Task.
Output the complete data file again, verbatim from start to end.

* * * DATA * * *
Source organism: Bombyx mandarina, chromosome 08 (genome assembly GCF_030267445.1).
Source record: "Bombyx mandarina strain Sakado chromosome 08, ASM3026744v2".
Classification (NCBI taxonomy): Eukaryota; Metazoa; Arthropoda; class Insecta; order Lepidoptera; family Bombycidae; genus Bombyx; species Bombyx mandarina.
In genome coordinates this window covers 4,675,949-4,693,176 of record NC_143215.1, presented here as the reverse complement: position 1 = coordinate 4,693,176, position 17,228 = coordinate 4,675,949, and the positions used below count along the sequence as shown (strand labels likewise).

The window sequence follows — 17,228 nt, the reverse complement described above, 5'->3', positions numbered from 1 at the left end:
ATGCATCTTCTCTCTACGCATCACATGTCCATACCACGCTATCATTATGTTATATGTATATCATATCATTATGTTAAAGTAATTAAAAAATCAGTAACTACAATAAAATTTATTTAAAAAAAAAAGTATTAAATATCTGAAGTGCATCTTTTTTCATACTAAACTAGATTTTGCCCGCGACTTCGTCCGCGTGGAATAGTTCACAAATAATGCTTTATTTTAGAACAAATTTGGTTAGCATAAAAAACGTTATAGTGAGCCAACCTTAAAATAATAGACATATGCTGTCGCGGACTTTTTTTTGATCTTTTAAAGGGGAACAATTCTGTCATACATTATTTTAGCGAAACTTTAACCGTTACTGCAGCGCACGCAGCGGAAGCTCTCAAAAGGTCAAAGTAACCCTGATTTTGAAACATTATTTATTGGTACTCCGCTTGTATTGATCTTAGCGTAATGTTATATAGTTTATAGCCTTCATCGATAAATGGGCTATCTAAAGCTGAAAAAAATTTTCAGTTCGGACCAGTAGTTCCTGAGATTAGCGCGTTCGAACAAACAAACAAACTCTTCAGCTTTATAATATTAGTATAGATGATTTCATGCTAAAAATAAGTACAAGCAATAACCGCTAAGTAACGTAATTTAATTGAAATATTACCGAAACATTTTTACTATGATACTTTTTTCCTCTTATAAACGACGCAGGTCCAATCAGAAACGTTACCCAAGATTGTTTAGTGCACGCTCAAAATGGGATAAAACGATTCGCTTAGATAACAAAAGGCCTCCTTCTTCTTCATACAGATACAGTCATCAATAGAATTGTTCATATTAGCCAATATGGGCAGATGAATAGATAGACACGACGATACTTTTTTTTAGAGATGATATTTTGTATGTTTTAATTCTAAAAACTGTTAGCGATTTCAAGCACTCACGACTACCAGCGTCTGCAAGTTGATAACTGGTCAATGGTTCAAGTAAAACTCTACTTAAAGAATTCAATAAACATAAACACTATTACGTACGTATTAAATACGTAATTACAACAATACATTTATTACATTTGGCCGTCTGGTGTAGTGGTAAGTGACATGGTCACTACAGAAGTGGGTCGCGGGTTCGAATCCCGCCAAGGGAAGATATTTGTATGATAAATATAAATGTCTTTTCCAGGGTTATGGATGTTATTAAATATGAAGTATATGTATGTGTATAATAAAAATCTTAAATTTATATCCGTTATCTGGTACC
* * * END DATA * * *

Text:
Source organism: Bombyx mandarina, chromosome 08 (genome assembly GCF_030267445.1).
Source record: "Bombyx mandarina strain Sakado chromosome 08, ASM3026744v2".
Classification (NCBI taxonomy): Eukaryota; Metazoa; Arthropoda; class Insecta; order Lepidoptera; family Bombycidae; genus Bombyx; species Bombyx mandarina.
In genome coordinates this window covers 4,675,949-4,693,176 of record NC_143215.1, presented here as the reverse complement: position 1 = coordinate 4,693,176, position 17,228 = coordinate 4,675,949, and the positions used below count along the sequence as shown (strand labels likewise).

The window sequence follows — 17,228 nt, the reverse complement described above, 5'->3', positions numbered from 1 at the left end:
ATGCATCTTCTCTCTACGCATCACATGTCCATACCACGCTATCATTATGTTATATGTATATCATATCATTATGTTAAAGTAATTAAAAAATCAGTAACTACAATAAAATTTATTTAAAAAAAAAAGTATTAAATATCTGAAGTGCATCTTTTTTCATACTAAACTAGATTTTGCCCGCGACTTCGTCCGCGTGGAATAGTTCACAAATAATGCTTTATTTTAGAACAAATTTGGTTAGCATAAAAAACGTTATAGTGAGCCAACCTTAAAATAATAGACATATGCTGTCGCGGACTTTTTTTTGATCTTTTAAAGGGGAACAATTCTGTCATACATTATTTTAGCGAAACTTTAACCGTTACTGCAGCGCACGCAGCGGAAGCTCTCAAAAGGTCAAAGTAACCCTGATTTTGAAACATTATTTATTGGTACTCCGCTTGTATTGATCTTAGCGTAATGTTATATAGTTTATAGCCTTCATCGATAAATGGGCTATCTAAAGCTGAAAAAAATTTTCAGTTCGGACCAGTAGTTCCTGAGATTAGCGCGTTCGAACAAACAAACAAACTCTTCAGCTTTATAATATTAGTATAGATGATTTCATGCTAAAAATAAGTACAAGCAATAACCGCTAAGTAACGTAATTTAATTGAAATATTACCGAAACATTTTTACTATGATACTTTTTTCCTCTTATAAACGACGCAGGTCCAATCAGAAACGTTACCCAAGATTGTTTAGTGCACGCTCAAAATGGGATAAAACGATTCGCTTAGATAACAAAAGGCCTCCTTCTTCTTCATACAGATACAGTCATCAATAGAATTGTTCATATTAGCCAATATGGGCAGATGAATAGATAGACACGACGATACTTTTTTTTAGAGATGATATTTTGTATGTTTTAATTCTAAAAACTGTTAGCGATTTCAAGCACTCACGACTACCAGCGTCTGCAAGTTGATAACTGGTCAATGGTTCAAGTAAAACTCTACTTAAAGAATTCAATAAACATAAACACTATTACGTACGTATTAAATACGTAATTACAACAATACATTTATTACATTTGGCCGTCTGGTGTAGTGGTAAGTGACATGGTCACTACAGAAGTGGGTCGCGGGTTCGAATCCCGCCAAGGGAAGATATTTGTATGATAAATATAAATGTCTTTTCCAGGGTTATGGATGTTATTAAATATGAAGTATATGTATGTGTATAATAAAAATCTTAAATTTATATCCGTTATCTGGTACC